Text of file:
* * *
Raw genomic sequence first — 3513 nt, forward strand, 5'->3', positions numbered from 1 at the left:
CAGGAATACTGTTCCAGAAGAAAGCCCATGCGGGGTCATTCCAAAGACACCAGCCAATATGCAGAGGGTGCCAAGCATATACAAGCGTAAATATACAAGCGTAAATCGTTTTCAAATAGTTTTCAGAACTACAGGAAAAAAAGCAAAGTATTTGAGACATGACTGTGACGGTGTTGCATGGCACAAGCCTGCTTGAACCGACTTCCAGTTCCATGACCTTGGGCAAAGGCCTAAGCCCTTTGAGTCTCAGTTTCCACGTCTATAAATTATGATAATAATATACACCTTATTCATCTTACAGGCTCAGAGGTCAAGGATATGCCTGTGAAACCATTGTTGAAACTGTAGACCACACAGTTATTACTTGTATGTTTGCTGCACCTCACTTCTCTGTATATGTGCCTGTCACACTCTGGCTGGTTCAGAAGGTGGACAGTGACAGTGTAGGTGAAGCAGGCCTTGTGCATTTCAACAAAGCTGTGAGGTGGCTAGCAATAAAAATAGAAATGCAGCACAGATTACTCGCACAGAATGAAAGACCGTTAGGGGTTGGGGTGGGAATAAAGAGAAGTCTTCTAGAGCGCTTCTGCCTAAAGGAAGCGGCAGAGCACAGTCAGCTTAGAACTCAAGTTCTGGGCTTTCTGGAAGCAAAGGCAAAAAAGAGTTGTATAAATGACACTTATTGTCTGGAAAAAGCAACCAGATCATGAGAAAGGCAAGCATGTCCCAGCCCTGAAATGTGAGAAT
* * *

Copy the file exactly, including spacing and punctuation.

Raw genomic sequence first — 3513 nt, forward strand, 5'->3', positions numbered from 1 at the left:
CAGGAATACTGTTCCAGAAGAAAGCCCATGCGGGGTCATTCCAAAGACACCAGCCAATATGCAGAGGGTGCCAAGCATATACAAGCGTAAATATACAAGCGTAAATCGTTTTCAAATAGTTTTCAGAACTACAGGAAAAAAAGCAAAGTATTTGAGACATGACTGTGACGGTGTTGCATGGCACAAGCCTGCTTGAACCGACTTCCAGTTCCATGACCTTGGGCAAAGGCCTAAGCCCTTTGAGTCTCAGTTTCCACGTCTATAAATTATGATAATAATATACACCTTATTCATCTTACAGGCTCAGAGGTCAAGGATATGCCTGTGAAACCATTGTTGAAACTGTAGACCACACAGTTATTACTTGTATGTTTGCTGCACCTCACTTCTCTGTATATGTGCCTGTCACACTCTGGCTGGTTCAGAAGGTGGACAGTGACAGTGTAGGTGAAGCAGGCCTTGTGCATTTCAACAAAGCTGTGAGGTGGCTAGCAATAAAAATAGAAATGCAGCACAGATTACTCGCACAGAATGAAAGACCGTTAGGGGTTGGGGTGGGAATAAAGAGAAGTCTTCTAGAGCGCTTCTGCCTAAAGGAAGCGGCAGAGCACAGTCAGCTTAGAACTCAAGTTCTGGGCTTTCTGGAAGCAAAGGCAAAAAAGAGTTGTATAAATGACACTTATTGTCTGGAAAAAGCAACCAGATCATGAGAAAGGCAAGCATGTCCCAGCCCTGAAATGTGAGAAT